What are PFAS?
PFAS are a family of chemicals used in firefighting foam, but also in everyday consumer products like pizza boxes, fast food wrappers, shoes, cosmetics, clothing and non-stick cookware. The chemicals are complex, uniquely able to repel water, oil and stains, but not easily broken down in the environment or our bodies.
Even at low levels, PFAS can cause cancers, thyroid disorders, diabetes, elevated cholesterol and more. The impacts on children are even more pronounced. EPA scientists have found the chemical in 98% of blood samples collected. With Michigan topping the national list for PFAS contamination, we’re sure to feel the effects of PFAS for generations to come.
WE’RE NOT PROTECTED. THERE IS NO SAFE STANDARD FOR PFAS.
- To keep our families safe, we need enforceable standards for drinking water. The EPA level reported in the media of 70 parts per trillion (ppt) for PFAS is an unenforceable, advisory-only recommendation — and only covers PFOA and PFOS, just two out of approximately 4,000 PFAS chemicals.
- Michigan has no drinking water standard to protect families from exposure to PFAS. Other states have adopted standards as low as 13 and 14 ppt. A recently released federal study suggests standards as low as 7 ppt and 11 ppt, and a study by Harvard University calls for a standard of 1 ppt.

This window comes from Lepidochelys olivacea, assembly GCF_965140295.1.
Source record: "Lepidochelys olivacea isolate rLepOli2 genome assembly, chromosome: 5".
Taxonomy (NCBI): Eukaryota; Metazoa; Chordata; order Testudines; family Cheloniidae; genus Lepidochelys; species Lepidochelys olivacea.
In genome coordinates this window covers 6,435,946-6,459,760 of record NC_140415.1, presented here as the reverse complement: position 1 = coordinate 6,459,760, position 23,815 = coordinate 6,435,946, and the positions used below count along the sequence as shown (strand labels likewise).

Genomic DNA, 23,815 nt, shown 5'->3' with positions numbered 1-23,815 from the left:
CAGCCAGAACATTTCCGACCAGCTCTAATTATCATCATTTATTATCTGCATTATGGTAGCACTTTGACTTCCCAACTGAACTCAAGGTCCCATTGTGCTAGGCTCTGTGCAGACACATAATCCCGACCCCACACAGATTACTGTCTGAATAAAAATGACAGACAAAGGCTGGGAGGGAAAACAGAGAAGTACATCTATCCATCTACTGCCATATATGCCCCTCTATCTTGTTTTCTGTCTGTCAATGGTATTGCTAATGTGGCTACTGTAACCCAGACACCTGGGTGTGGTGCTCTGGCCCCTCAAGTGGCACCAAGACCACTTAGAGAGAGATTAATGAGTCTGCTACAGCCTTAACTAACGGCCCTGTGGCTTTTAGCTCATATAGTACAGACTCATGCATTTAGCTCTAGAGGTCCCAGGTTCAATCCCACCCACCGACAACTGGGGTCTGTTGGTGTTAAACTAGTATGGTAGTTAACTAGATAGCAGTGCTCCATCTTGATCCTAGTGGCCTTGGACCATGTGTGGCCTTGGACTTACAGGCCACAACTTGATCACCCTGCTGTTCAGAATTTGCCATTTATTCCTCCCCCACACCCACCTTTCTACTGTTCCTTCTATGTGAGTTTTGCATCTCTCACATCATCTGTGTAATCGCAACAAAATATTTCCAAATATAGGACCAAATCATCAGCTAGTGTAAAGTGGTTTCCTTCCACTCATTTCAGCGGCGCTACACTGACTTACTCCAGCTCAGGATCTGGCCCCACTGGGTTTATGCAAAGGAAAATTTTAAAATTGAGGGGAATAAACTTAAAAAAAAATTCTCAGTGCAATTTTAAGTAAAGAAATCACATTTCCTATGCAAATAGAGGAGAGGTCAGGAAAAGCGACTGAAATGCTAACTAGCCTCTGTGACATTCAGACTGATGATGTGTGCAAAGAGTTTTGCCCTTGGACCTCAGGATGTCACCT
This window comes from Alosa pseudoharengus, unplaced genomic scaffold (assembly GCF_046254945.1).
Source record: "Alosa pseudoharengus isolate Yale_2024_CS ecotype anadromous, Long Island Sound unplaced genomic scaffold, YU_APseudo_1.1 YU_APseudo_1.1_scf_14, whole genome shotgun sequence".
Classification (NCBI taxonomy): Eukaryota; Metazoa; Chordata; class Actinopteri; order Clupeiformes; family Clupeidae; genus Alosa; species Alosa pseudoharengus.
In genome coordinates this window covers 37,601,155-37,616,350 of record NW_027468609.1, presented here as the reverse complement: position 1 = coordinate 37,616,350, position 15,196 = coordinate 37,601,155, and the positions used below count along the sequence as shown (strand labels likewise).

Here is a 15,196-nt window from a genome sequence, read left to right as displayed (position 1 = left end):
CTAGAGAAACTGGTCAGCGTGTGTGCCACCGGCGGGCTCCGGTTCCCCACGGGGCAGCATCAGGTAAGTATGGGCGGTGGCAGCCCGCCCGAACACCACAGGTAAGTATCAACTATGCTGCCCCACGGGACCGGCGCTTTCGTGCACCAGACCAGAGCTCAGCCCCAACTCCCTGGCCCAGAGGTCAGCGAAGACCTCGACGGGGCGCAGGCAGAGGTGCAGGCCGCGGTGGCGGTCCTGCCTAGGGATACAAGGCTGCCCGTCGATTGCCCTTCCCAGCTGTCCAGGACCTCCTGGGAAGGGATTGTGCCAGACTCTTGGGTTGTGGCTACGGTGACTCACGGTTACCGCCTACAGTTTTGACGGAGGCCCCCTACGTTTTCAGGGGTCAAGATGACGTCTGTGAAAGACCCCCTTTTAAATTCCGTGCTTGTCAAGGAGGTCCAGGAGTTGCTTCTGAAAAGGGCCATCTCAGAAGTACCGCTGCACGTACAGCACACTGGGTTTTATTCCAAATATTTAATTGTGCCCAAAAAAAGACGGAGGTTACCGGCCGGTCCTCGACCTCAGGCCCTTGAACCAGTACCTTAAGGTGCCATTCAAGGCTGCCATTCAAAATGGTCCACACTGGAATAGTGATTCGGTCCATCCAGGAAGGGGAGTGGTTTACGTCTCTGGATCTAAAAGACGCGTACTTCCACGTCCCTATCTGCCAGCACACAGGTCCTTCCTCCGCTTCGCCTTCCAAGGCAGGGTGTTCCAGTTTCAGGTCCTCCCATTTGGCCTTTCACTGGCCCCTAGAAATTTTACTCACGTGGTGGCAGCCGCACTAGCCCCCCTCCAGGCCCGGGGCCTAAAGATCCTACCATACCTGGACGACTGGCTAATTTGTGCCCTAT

PFAS IMPACTS OUR HEALTH & STAYS IN OUR BODIES FOR DECADES
- Even at low levels, PFAS chemicals are tied to diseases and illnesses where the human body turns against itself, including autoimmune problems like diabetes, thyroid and skin conditions, decreased fertility, high cholesterol, kidney and testicular cancers.
- Children and pregnant women are particularly at risk. Studies indicate problems such as lower birth weight and size, obesity, decreased immune response to vaccines, reduced hormone levels and delayed puberty.
- Our bodies process PFAS very slowly, and the chemicals build up in our systems over time. A person ingesting PFOA or PFOS today will not completely eliminate them from their body for years.
PFAS ARE EVERYWHERE
- Communities with PFAS contamination include: Oscoda, Grayling, Plainfield, Rockford, Marquette, Escanaba, Ann Arbor, Lansing, Harrison Township, Battle Creek, Richland Township, Parchment, Portage, Grand Rapids.
- There are at least 11,300 more sites that might be contaminated with PFAS, including: car washes, fire stations, oil refineries, plastics and paper mills, military bases, landfills, automotive molding factories, metal plating facilities, etc.
- PFAS chemicals are in our fish, our deer and other animals we eat. “Do Not Eat” fish advisories have been issued in major Michigan rivers, including the Au Sable and the Huron River watershed.
WE COULD HAVE ACTED SOONER – DEMAND ANSWERS!
- In 2012, a report from the Michigan Department of Environmental Quality (MDEQ) showed clearly that PFAS was a public health crisis and laid out steps to begin addressing it to protect people. For six years, the State of Michigan failed to act on the warnings; the public was kept in the dark and families were hurt.
WAYS YOU CAN PROTECT YOUR FAMILY
- Buy a PFAS tap water filter
- Professionally install a reverse-osmosis carbon filtration water system
- Demand your water is tested and you know the results
- Insist on a full response from the state and federal government